How Joe Biden & President Obama Work As A Team To Fight Terrorism Abroad And At Home

In the wake of the recent wave of domestic and international terrorist attacks, President Obama addressed the nation Sunday night from the Oval Office for the first time since 2010. Although it seems a small change from his usual spot in front of the doorway to the East Room, the image of Obama behind the Resolute Desk will soon become a powerful symbol of the commitment to ending terrorism. Together with his right hand man, Vice President Joe Biden, President Obama is approaching new strategies for combatting terrorism.

Obama and Biden have been an unusually productive and symbiotic POTUS/VPOTUS team in their nearly seven years in office. Biden has been heralded as the "most influential vice president of all time," and Obama has had a particularly close relationship with Biden as an advisor. As their last year together draws nearer and the threat of domestic and international terrorism is dominating the national conversation, the Executive Duo will be working as a team to fight terrorism at home and abroad.

Obama and Biden have been working to combat this issue for years now. Back in 2013, President Obama appointed Biden the head of a gun control task force in the aftermath of the Sandy Hook Elementary shooting. Biden held 22 meetings in less than two weeks, collected information from more than 200 independent agencies, and placed personal phone calls to the victims' families. Since then, the Obama administration has championed universal background checks for anyone trying to purchase a gun. The San Bernardino attack Wednesday marked the deadliest domestic terrorist attack since 9/11, and the revelation that the attackers used legally purchased guns will undoubtedly renew the Obama administration's push for stronger gun control laws.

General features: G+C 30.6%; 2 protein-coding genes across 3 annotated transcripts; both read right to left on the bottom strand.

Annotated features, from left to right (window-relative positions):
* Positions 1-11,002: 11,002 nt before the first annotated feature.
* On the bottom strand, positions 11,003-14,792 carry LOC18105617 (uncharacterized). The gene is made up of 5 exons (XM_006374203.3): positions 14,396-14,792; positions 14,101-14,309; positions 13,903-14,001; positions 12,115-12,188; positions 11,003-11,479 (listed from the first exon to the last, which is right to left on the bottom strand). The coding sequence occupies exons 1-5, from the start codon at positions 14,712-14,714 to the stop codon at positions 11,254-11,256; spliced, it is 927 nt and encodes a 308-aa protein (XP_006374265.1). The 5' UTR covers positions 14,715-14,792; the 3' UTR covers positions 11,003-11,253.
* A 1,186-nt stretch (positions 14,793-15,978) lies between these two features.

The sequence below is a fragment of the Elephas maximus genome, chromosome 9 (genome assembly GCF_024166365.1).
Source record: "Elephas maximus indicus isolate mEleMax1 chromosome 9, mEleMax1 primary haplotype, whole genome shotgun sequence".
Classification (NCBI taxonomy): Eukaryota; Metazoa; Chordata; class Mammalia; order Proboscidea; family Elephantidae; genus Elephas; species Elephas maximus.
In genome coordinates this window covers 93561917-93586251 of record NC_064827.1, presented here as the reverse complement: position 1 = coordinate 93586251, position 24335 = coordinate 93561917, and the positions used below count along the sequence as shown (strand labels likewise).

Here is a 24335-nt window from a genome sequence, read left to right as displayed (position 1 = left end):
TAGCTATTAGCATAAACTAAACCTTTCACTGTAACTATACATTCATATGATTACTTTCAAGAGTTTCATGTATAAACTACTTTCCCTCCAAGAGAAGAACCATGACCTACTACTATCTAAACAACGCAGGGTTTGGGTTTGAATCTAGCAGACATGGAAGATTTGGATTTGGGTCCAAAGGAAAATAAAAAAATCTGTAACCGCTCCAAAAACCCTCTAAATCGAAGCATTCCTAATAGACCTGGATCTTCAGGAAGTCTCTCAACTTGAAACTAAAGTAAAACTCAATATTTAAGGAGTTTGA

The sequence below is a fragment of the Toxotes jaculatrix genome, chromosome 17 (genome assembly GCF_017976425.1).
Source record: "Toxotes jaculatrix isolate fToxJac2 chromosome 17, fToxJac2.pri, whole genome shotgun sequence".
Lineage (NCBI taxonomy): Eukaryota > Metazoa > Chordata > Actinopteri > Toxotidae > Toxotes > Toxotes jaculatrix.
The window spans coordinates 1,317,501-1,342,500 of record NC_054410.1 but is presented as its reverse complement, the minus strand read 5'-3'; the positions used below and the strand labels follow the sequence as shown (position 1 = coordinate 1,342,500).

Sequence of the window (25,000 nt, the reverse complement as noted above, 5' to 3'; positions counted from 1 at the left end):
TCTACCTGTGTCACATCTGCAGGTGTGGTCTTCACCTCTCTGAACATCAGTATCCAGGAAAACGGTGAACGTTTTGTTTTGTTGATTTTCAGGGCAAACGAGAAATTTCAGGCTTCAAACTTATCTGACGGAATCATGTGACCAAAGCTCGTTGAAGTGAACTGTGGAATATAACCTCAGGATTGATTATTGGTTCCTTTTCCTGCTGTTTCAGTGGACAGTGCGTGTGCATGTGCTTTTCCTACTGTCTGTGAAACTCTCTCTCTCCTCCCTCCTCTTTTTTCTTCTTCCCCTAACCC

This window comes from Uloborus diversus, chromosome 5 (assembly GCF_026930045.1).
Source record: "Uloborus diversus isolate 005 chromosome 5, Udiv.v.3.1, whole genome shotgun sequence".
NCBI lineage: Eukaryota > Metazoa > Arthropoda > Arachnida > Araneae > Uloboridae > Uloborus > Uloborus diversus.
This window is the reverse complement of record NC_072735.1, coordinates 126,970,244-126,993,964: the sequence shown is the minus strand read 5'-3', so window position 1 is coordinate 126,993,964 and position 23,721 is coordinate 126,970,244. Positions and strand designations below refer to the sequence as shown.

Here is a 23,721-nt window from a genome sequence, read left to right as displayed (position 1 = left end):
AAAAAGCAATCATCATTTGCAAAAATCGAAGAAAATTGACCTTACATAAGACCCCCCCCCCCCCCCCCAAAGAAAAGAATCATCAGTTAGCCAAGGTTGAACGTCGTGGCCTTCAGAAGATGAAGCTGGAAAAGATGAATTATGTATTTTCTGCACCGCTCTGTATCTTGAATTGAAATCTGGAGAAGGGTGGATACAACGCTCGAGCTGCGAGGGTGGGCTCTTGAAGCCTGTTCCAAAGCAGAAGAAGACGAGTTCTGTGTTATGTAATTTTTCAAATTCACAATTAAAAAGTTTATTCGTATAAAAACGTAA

As President Obama addresses domestic concerns about terrorism, Biden is abroad, tackling relations with Ukraine to keep the focus on curbing international threats and retaining foreign allies.The vice president is in Kiev until Tuesday working with Ukrainian president Petro Poroshenko and prime minister Arseniy Yatsenyuk to ease tensions in Eastern Europe. A smoother political atmosphere in the region and a peaceable, permanent solution between Russia and Ukraine could help in the fight against ISIS.

The common factor between Biden and Obama is rhetoric — they have clearly coordinated their message to the American people and created a plan for addressing the issue of terrorism. At a rally in Dallas last month, Biden responded to a question about Syrian refugees by saying "One way to make sure that the terrorists win is for us to begin to change our value system." Similarly, the press release ahead of Obama's national address urges that "the United States must draw the nation's values - its commitment to justice, equality and freedom - to prevail over terrorist groups." The synchronized focus on American values shows the teamwork between Obama and Biden and will hopefully keep the country moving forward toward a solution to defeat terrorism.